US map from Census Bureau  

The environment variables MAP and MAPDIR change the default map and default directory.  

-b [lat0 lon0 lat1 lon1... ]

Suppress the drawing of the normal boundary (defined by options -l and -w). Coordinates, if present, define the vertices of a polygon to which the map is clipped. If only two vertices are given, they are taken to be the diagonal of a rectangle. To draw the polygon, give its vertices as a -u track.  

-t file ...

The files contain lists of points, given as latitude-longitude pairs in degrees. If the first file is named -, the standard input is taken instead. The points of each list are plotted as connected ‘tracks’.  

Points in a track file may be followed by label strings. A label breaks the track. A label may be prefixed by ", :, or ! and is terminated by a newline. An unprefixed string or a string prefixed with " is displayed at the designated point. The first word of a : or ! string names a special symbol (see option -y). An optional numerical second word is a scale factor for the size of the symbol, 1 by default. A : symbol is aligned with its top to the north; a ! symbol is aligned vertically on the page.  

-u file ...

Same as -t, except the tracks are unbroken lines. (-t tracks appear as dot-dashed lines if the plotting filter supports them.)  

-y file

The file contains plot(6)-style data for : or ! labels in -t or -u files. Each symbol is defined by a comment :name then a sequence of m and v commands. Coordinates (0,0) fall on the plotting point. Default scaling is as if the nominal plotting range were ra -1 -1 1 1 ; ra commands in file change the scaling.  


Equatorial projections centered on the Prime Meridian (longitude 0). Parallels are straight horizontal lines.


equally spaced straight meridians, conformal, straight compass courses  


equally spaced parallels, equal-area, same as bonne 0 .  

cylequalarea lat0

equally spaced straight meridians, equal-area, true scale on lat0  


central projection on tangent cylinder  

rectangular lat0

equally spaced parallels, equally spaced straight meridians, true scale on lat0  

gall lat0

parallels spaced stereographically on prime meridian, equally spaced straight meridians, true scale on lat0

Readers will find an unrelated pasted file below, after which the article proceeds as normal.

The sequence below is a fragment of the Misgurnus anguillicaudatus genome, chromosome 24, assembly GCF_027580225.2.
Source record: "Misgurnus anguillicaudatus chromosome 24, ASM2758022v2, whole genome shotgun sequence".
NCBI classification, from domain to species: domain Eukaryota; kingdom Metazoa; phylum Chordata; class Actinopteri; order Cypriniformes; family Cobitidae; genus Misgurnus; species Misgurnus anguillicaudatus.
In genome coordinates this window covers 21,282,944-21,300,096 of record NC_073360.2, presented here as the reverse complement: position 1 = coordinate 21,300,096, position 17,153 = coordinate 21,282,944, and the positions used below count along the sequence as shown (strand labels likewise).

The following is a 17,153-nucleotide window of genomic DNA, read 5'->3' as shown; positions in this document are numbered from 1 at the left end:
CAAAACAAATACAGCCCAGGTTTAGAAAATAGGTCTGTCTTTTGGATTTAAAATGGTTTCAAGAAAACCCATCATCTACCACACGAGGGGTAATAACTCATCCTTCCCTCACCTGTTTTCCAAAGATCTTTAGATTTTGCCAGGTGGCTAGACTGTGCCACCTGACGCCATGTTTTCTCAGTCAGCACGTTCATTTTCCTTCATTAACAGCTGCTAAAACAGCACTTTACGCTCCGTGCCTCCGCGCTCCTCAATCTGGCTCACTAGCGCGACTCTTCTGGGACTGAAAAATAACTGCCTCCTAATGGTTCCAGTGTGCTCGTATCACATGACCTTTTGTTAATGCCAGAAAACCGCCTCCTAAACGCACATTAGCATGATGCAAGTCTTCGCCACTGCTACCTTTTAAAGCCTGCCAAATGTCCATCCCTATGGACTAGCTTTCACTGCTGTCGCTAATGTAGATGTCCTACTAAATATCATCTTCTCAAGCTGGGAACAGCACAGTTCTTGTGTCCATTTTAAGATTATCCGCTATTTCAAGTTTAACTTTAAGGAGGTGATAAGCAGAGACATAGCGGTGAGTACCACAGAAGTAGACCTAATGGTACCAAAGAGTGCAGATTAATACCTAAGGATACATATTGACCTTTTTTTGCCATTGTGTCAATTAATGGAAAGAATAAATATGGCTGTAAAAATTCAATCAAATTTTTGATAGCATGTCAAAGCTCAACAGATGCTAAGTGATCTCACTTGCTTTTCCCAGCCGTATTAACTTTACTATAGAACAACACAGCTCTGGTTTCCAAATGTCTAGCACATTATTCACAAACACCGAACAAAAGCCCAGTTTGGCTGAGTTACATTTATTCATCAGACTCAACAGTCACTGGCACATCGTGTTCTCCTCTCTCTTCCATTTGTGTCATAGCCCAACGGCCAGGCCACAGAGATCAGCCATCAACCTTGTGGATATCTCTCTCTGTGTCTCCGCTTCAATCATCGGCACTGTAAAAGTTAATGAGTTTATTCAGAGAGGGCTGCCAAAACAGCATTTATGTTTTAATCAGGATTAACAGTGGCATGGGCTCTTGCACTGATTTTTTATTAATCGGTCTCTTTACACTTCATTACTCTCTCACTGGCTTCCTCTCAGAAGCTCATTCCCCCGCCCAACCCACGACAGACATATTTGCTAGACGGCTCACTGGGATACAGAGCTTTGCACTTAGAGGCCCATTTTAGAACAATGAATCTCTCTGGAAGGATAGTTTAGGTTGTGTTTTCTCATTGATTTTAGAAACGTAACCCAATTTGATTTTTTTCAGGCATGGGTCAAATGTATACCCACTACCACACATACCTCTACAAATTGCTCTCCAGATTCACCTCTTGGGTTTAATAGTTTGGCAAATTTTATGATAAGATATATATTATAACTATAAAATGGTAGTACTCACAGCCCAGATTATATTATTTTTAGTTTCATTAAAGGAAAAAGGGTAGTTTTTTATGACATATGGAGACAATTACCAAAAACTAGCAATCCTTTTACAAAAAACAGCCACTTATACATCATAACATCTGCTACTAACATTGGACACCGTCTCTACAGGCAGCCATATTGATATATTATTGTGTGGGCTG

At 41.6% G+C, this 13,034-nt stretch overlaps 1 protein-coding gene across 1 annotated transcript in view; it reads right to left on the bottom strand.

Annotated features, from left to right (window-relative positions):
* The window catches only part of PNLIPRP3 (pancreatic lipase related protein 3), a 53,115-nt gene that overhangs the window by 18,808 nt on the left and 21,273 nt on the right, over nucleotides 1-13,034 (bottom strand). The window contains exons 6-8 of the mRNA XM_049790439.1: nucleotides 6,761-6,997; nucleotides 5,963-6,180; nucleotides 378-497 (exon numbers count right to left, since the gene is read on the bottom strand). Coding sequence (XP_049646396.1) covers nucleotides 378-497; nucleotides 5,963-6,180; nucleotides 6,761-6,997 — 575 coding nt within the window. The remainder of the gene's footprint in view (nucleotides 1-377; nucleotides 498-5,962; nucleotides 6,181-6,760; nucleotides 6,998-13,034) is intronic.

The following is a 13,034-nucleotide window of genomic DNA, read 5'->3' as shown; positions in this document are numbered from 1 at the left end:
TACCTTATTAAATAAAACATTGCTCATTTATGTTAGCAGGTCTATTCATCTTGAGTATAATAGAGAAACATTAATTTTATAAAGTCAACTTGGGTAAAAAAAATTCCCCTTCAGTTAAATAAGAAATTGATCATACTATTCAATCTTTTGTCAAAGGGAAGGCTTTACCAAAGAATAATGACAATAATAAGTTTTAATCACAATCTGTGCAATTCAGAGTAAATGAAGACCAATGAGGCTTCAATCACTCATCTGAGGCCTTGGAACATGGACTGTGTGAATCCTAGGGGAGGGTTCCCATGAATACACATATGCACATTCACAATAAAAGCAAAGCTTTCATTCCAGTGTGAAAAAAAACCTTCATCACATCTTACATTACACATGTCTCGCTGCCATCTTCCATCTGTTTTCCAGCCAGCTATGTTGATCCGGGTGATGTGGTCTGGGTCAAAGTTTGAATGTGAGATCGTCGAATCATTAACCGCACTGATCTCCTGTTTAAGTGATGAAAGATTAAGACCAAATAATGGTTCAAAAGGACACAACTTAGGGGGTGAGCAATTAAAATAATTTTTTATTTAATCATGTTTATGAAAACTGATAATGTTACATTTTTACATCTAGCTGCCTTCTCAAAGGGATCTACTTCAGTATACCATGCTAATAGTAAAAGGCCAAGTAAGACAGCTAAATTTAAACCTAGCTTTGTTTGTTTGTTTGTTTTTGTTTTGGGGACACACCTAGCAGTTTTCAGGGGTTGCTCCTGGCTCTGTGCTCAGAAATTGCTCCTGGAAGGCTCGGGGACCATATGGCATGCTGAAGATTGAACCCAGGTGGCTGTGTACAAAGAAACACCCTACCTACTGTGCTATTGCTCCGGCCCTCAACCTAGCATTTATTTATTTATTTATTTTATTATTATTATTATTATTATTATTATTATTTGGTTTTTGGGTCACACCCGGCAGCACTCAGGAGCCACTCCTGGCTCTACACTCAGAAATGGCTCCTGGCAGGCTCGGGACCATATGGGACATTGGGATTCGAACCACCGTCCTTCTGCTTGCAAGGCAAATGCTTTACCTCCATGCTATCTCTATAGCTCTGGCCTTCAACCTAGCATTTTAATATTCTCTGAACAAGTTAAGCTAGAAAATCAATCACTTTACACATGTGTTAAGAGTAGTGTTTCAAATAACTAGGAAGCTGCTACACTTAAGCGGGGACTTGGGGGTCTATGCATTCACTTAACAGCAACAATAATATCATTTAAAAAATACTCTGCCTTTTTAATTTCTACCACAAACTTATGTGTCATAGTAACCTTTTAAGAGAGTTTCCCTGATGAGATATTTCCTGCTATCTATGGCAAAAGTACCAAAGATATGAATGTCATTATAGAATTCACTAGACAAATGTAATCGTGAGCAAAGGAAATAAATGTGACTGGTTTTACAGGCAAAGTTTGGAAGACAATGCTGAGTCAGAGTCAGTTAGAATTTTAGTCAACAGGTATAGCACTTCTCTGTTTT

(homalographic) equal-area, hemisphere is a circle
gilbert() sphere conformally mapped on hemisphere and viewed orthographically  


globe mapped conformally on hemisphere, viewed orthographically  

Azimuthal projections centered on the North Pole. Parallels are concentric circles. Meridians are equally spaced radial lines.


equally spaced parallels, true distances from pole  




central projection on tangent plane, straight great circles  

perspective dist

viewed along earth’s axis dist earth radii from center of earth  


viewed from infinity  


conformal, projected from opposite pole  


radius = tan(2× colatitude ), used in X-ray crystallography  

fisheye n

stereographic seen from just inside medium with refractive index n  

newyorker r

radius = log( colatitude / r ): New Yorker map from viewing pedestal of radius r degrees  

Polar conic projections symmetric about the Prime Meridian. Parallels are segments of concentric circles. Except in the Bonne projection, meridians are equally spaced radial lines orthogonal to the parallels.

conic lat0

central projection on cone tangent at lat0  

simpleconic lat0 lat1

equally spaced parallels, true scale on lat0 and lat1  

lambert lat0 lat1

conformal, true scale on lat0 and lat1  

albers lat0 lat1

equal-area, true scale on lat0 and lat1  

bonne lat0

equally spaced parallels, equal-area, parallel lat0 developed from tangent cone  

Projections with bilateral symmetry about the Prime Meridian and the equator.


parallels developed from tangent cones, equally spaced along Prime Meridian  


equal-area projection of globe onto 2-to-1 ellipse, based on azequalarea